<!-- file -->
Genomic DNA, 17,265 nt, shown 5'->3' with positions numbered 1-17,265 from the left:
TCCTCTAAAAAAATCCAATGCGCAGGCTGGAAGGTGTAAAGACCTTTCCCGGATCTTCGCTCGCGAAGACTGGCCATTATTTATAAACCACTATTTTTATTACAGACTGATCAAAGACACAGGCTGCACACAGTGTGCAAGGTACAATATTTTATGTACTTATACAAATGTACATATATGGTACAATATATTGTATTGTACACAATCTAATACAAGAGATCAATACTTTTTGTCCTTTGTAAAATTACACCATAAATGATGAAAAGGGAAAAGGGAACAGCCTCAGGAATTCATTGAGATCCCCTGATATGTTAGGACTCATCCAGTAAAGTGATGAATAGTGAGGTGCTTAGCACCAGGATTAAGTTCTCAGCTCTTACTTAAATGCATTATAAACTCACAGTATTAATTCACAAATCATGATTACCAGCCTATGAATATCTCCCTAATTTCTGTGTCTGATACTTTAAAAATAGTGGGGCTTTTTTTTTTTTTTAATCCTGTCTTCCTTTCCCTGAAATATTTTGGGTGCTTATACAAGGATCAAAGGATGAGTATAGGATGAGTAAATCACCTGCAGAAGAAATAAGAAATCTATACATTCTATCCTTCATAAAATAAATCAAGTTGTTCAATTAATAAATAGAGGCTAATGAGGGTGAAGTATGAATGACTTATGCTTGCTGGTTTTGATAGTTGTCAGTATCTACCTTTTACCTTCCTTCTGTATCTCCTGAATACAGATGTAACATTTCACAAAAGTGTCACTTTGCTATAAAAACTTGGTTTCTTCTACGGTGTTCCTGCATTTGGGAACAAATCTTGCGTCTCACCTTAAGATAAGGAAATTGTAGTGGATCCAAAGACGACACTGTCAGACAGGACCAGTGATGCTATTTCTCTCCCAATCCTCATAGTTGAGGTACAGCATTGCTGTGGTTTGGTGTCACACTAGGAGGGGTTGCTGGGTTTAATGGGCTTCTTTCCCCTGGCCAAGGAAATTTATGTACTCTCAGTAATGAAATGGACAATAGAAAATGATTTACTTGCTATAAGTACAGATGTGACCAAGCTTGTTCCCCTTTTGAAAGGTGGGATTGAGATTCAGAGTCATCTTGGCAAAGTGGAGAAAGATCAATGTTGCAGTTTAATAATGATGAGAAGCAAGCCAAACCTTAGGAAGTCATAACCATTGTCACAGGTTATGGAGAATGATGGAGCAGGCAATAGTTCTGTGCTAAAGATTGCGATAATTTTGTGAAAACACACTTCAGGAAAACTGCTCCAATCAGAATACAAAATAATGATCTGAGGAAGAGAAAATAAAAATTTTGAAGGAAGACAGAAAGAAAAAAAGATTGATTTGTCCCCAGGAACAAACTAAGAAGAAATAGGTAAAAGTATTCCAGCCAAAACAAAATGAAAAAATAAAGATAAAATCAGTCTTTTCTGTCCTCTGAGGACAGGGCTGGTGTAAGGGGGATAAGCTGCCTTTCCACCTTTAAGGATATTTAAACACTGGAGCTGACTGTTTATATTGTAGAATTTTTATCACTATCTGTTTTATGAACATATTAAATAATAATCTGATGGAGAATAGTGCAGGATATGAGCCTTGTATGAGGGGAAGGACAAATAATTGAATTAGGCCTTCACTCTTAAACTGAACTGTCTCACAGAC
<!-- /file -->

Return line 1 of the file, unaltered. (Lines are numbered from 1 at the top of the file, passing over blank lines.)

Genomic DNA, 17,265 nt, shown 5'->3' with positions numbered 1-17,265 from the left: